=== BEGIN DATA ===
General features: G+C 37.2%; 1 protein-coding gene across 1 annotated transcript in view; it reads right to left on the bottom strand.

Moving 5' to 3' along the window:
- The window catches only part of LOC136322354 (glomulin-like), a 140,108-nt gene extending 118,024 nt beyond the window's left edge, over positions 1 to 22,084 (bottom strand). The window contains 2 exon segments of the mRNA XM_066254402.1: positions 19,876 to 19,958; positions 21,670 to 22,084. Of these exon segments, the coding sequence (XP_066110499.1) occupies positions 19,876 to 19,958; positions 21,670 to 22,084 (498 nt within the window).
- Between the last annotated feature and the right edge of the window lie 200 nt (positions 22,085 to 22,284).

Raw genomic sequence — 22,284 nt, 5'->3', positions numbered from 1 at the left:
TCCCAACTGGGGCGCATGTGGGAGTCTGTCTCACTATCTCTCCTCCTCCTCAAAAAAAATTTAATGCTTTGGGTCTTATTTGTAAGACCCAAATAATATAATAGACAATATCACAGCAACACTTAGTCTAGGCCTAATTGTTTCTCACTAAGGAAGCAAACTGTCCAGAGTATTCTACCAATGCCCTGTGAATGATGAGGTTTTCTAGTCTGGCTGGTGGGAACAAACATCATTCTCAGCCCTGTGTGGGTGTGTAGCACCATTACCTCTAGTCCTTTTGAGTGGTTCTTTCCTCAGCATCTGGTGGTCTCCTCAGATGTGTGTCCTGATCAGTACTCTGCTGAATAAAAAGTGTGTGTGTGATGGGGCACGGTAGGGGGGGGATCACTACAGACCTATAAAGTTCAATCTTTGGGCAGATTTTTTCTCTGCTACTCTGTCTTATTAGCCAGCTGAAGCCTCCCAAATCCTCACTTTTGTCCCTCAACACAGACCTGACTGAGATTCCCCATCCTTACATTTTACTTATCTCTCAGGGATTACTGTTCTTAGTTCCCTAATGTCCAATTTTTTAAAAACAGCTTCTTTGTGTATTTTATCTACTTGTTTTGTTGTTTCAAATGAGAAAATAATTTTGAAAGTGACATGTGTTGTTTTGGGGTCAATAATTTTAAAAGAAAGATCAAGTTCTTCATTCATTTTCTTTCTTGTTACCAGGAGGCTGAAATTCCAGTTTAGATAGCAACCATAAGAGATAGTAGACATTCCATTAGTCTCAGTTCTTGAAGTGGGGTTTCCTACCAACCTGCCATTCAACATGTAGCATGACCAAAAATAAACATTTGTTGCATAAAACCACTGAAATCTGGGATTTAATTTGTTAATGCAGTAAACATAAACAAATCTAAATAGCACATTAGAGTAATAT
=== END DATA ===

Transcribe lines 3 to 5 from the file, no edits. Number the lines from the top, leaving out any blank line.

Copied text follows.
- The window catches only part of LOC136322354 (glomulin-like), a 140,108-nt gene extending 118,024 nt beyond the window's left edge, over positions 1 to 22,084 (bottom strand). The window contains 2 exon segments of the mRNA XM_066254402.1: positions 19,876 to 19,958; positions 21,670 to 22,084. Of these exon segments, the coding sequence (XP_066110499.1) occupies positions 19,876 to 19,958; positions 21,670 to 22,084 (498 nt within the window).
- Between the last annotated feature and the right edge of the window lie 200 nt (positions 22,085 to 22,284).

Raw genomic sequence — 22,284 nt, 5'->3', positions numbered from 1 at the left: